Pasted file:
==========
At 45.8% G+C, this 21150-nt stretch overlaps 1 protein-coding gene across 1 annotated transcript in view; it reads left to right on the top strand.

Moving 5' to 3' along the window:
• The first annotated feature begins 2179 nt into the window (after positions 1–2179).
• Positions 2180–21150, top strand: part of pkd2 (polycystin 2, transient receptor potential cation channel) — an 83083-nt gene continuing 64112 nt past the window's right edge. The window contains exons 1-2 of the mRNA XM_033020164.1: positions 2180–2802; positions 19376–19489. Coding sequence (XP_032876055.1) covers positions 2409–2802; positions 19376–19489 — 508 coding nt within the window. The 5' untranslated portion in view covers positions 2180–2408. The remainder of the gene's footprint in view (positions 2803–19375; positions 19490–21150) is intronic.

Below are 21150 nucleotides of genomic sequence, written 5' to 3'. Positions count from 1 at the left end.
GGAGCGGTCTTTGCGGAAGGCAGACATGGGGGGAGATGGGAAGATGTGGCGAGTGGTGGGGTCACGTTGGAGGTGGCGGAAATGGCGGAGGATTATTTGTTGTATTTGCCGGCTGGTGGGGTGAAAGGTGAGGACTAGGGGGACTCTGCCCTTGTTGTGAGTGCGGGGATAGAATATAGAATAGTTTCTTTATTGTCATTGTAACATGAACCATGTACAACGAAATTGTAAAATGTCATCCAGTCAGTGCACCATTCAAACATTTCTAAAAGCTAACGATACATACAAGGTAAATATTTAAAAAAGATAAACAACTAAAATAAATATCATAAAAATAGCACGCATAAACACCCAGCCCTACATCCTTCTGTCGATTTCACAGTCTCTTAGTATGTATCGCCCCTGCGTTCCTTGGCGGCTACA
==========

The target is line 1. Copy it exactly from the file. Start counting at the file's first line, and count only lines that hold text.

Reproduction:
At 45.8% G+C, this 21150-nt stretch overlaps 1 protein-coding gene across 1 annotated transcript in view; it reads left to right on the top strand.